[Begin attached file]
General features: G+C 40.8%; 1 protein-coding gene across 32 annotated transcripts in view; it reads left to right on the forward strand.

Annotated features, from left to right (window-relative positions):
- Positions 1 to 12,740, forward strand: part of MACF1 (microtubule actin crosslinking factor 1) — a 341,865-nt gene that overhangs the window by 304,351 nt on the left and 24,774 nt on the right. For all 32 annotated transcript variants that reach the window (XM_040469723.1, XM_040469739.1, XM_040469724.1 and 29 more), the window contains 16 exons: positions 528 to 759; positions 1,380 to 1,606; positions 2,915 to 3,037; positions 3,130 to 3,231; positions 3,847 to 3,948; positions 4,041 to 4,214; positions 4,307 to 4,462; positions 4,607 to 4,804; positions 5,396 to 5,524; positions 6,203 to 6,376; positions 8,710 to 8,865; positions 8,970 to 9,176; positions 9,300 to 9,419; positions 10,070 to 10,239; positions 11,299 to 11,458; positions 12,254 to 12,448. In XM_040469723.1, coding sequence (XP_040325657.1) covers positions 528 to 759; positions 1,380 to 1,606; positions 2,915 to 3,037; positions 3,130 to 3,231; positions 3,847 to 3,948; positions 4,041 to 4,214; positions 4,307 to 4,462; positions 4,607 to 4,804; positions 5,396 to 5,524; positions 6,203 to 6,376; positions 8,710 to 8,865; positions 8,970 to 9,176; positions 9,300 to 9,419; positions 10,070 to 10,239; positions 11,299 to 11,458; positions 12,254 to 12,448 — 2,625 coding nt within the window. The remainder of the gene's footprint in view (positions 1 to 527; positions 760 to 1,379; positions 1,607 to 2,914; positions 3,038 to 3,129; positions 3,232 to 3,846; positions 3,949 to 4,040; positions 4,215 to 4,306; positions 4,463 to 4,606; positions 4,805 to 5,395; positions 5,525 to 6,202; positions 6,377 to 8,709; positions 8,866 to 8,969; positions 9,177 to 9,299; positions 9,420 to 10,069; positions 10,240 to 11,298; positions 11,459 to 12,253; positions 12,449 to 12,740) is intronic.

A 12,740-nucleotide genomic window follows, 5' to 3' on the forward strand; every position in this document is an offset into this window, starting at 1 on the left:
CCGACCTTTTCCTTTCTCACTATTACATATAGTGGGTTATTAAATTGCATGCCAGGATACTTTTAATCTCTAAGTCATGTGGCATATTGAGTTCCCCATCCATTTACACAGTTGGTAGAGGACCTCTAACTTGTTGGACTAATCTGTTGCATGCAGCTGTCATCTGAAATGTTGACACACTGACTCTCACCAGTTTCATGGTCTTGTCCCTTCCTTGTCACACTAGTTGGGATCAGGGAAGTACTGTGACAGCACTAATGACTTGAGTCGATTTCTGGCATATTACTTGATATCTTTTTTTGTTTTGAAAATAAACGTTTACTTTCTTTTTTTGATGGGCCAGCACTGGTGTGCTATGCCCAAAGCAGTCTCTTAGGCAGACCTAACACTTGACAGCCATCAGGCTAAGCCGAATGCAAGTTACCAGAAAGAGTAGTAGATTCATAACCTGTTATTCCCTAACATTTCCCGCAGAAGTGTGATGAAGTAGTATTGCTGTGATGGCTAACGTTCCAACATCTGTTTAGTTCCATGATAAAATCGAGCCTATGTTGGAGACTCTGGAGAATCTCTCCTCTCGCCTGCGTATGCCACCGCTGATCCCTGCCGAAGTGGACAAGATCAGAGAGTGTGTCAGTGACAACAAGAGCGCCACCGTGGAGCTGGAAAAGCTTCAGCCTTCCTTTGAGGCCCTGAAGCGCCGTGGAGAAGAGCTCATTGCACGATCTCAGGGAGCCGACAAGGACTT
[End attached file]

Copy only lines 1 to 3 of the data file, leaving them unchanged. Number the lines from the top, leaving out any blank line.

General features: G+C 40.8%; 1 protein-coding gene across 32 annotated transcripts in view; it reads left to right on the forward strand.

Annotated features, from left to right (window-relative positions):
- Positions 1 to 12,740, forward strand: part of MACF1 (microtubule actin crosslinking factor 1) — a 341,865-nt gene that overhangs the window by 304,351 nt on the left and 24,774 nt on the right. For all 32 annotated transcript variants that reach the window (XM_040469723.1, XM_040469739.1, XM_040469724.1 and 29 more), the window contains 16 exons: positions 528 to 759; positions 1,380 to 1,606; positions 2,915 to 3,037; positions 3,130 to 3,231; positions 3,847 to 3,948; positions 4,041 to 4,214; positions 4,307 to 4,462; positions 4,607 to 4,804; positions 5,396 to 5,524; positions 6,203 to 6,376; positions 8,710 to 8,865; positions 8,970 to 9,176; positions 9,300 to 9,419; positions 10,070 to 10,239; positions 11,299 to 11,458; positions 12,254 to 12,448. In XM_040469723.1, coding sequence (XP_040325657.1) covers positions 528 to 759; positions 1,380 to 1,606; positions 2,915 to 3,037; positions 3,130 to 3,231; positions 3,847 to 3,948; positions 4,041 to 4,214; positions 4,307 to 4,462; positions 4,607 to 4,804; positions 5,396 to 5,524; positions 6,203 to 6,376; positions 8,710 to 8,865; positions 8,970 to 9,176; positions 9,300 to 9,419; positions 10,070 to 10,239; positions 11,299 to 11,458; positions 12,254 to 12,448 — 2,625 coding nt within the window. The remainder of the gene's footprint in view (positions 1 to 527; positions 760 to 1,379; positions 1,607 to 2,914; positions 3,038 to 3,129; positions 3,232 to 3,846; positions 3,949 to 4,040; positions 4,215 to 4,306; positions 4,463 to 4,606; positions 4,805 to 5,395; positions 5,525 to 6,202; positions 6,377 to 8,709; positions 8,866 to 8,969; positions 9,177 to 9,299; positions 9,420 to 10,069; positions 10,240 to 11,298; positions 11,459 to 12,253; positions 12,449 to 12,740) is intronic.